Going it Alone, FDA Authorizes Second Booster for Adults 50 Plus
Without holding a meeting of its vaccines advisory committee, the U.S. Food and Drug Administration (FDA) authorized a fourth booster shot of the Pfizer-BioNTech and Moderna COVID-19 vaccines. The authorization is for everyone 50 years of age and older.
The decision to not hold a meeting of the advisory committee is controversial. The vaccines advisory committee is already scheduled to meet on April 6 to discuss booster shots in the U.S., although they were not expected to vote on specific recommendations.
In addition to the authorization of the fourth shot for people 50 and older, the agency authorized a second Pfizer-BioNTech shot for people 12 years and older who are immunocompromised, and Moderna’s for adults 18 and older who are immunocompromised.
Dr. Paul Offit, M.D., director of the Vaccine Education Center, professor of pediatrics in the Division of Infectious Diseases at the Children’s Hospital of Philadelphia and member of the FDA’s Vaccines and Related Biological Products Advisory Committee, criticized the agency over the decision.
“It’s just sort of fait accompli,” Offit said. “So is this the way it works? We talk endlessly about how we follow the science — it doesn’t seem to work out that way.”
The decision to authorize the fourth shot is questioned by many health and vaccines experts. Generally, they agree that for the elderly or immunocompromised, it’s probably a good idea. But for people who are younger, healthy or are less susceptible to severe COVID-19, they tend to question the need. Some of that thinking relates to the goal of the vaccine. If it’s to prevent hospitalization and death, then the fourth shot is probably not necessary for most healthy people. If the idea is to completely prevent infection over concerns about Long COVID, then perhaps the fourth dose is a good idea.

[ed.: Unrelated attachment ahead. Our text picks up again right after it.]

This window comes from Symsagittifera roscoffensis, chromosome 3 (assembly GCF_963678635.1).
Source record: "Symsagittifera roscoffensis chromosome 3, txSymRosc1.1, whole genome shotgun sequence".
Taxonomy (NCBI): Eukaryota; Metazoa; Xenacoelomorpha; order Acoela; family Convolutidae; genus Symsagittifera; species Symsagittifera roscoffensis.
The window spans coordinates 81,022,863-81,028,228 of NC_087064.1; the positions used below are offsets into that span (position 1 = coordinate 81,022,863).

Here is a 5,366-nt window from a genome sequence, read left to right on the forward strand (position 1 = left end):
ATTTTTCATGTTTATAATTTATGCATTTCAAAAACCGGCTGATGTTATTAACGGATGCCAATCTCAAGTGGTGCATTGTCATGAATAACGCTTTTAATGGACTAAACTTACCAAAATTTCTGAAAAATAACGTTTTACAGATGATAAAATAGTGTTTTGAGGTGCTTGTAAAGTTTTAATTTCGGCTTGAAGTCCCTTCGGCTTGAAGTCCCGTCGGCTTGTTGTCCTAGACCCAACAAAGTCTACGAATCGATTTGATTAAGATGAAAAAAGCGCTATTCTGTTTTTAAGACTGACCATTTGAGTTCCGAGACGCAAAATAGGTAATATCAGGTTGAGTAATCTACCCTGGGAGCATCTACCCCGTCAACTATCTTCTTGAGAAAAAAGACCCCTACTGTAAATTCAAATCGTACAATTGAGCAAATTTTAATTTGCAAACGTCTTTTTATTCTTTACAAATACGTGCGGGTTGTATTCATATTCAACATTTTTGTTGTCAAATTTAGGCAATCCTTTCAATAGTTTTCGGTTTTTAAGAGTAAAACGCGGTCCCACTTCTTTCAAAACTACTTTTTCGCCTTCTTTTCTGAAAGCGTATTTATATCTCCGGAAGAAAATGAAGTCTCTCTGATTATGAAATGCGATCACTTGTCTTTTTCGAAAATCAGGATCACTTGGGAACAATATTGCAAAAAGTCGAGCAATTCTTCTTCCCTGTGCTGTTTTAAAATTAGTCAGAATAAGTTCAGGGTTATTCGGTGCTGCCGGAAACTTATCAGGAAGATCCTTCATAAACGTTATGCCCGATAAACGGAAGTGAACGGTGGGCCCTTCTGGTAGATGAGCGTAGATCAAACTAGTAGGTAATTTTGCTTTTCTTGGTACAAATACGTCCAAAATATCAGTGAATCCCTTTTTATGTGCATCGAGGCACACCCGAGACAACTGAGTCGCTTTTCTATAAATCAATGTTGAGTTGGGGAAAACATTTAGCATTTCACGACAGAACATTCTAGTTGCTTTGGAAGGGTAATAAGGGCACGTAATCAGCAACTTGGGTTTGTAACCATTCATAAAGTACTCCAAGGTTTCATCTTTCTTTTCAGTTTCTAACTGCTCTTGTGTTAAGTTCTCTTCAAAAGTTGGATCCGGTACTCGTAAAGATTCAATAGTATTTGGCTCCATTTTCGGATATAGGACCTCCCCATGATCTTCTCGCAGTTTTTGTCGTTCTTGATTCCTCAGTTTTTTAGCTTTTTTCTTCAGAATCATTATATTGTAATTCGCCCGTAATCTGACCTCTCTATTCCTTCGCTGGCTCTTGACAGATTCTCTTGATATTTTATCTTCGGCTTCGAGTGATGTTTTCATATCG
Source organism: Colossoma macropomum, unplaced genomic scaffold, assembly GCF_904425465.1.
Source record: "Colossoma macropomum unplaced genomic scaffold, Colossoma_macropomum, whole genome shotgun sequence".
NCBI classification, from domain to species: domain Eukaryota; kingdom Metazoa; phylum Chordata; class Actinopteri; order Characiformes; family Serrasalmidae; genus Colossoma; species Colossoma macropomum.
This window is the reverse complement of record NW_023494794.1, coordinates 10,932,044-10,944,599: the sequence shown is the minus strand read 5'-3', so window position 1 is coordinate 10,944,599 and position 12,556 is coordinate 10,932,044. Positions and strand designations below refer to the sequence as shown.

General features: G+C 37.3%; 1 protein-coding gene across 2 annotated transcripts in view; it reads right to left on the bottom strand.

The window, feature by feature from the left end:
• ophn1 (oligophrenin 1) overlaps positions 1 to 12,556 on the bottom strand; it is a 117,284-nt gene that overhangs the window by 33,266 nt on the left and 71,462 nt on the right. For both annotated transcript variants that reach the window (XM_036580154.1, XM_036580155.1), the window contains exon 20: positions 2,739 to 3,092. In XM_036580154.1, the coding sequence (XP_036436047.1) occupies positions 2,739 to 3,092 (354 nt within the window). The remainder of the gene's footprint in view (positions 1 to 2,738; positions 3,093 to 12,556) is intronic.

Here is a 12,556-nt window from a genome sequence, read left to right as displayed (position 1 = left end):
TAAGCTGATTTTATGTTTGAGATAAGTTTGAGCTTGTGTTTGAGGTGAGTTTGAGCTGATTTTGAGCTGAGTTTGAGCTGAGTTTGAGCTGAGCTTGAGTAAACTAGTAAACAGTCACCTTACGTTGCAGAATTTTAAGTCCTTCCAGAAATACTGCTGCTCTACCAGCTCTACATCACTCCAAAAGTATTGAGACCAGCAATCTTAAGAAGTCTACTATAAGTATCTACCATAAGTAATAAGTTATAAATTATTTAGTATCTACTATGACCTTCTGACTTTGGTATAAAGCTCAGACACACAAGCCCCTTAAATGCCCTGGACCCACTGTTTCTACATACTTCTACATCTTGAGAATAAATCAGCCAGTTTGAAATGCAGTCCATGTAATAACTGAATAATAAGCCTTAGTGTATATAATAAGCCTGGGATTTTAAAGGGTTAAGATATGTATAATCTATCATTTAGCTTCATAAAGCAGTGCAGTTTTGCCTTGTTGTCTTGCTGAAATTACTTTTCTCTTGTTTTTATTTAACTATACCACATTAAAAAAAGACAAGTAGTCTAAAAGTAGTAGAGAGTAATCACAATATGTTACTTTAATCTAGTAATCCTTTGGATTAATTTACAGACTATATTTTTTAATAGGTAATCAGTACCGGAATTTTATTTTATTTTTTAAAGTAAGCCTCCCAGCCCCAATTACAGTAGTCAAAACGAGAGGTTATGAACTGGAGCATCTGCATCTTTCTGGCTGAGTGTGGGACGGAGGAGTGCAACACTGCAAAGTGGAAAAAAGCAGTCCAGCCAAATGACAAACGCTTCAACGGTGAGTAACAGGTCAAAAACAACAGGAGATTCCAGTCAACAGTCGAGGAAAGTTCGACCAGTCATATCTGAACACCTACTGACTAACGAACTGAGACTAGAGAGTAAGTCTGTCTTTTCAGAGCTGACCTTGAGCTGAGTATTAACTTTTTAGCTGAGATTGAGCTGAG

A study published in February by the U.S. Centers for Disease Control and Prevention (CDC) found that the third dose of the two vaccines resulted in emergency room visits dropping from 87% to 66% and 91% to 78% against hospitalizations four months after that third shot.
“That gives me pause for concern that the boosters are not necessarily holding up as well as we’d like,” said Dr. Peter Hotez, a vaccine expert at Baylor College of Medicine in Houston.
Hotez is one of those who strongly support a fourth dose, based largely on research out of Israel. A study there published last week indicated the death rate from the Omicron variant was 78% lower in people 60- to-100 years old who received a fourth shot of the Pfizer-BioNTech vaccine compared to people who only received three shots. This study has yet to be peer-reviewed.
Alternatively, John Moore, a professor of microbiology and immunology at Weill Cornell Medical College, questioned Moderna’s request for the fourth dose for all adults. “The old and frail person has much more need of an additional vaccine dose than a young, healthy athlete,” he noted.
The FDA’s authorization appears to be at least partly related to concerns over the Omicron subvariant, BA.2, which is about 30% more infectious than Omicron BA.1. It currently accounts for 30% to 50% of new cases in the U.S. However, it does not seem to be causing the same rise in hospitalizations seen with Omicron BA.1 and even Delta.
In the next few days, the CDC will follow with their own use recommendation for the fourth dose. It has previously been suggested that the agency will agree that it should be made available to those 50 and up, but they may not call it a recommendation. This is dubbed a permissive recommendation, which makes the information available, but leaves it up to individuals to take into consideration their own health and risk tolerance.
Dr. Eric Topol, a cardiologist and director of the Scripps Translational Research Institute in California, is largely in support of the fourth shot based on the Israeli data. He also pointed out to CNN that any Americans who wanted a fourth dose could already go to a pharmacy and get it by saying they were immunocompromised. The FDA’s decision, he says, just legitimized what many were doing anyway.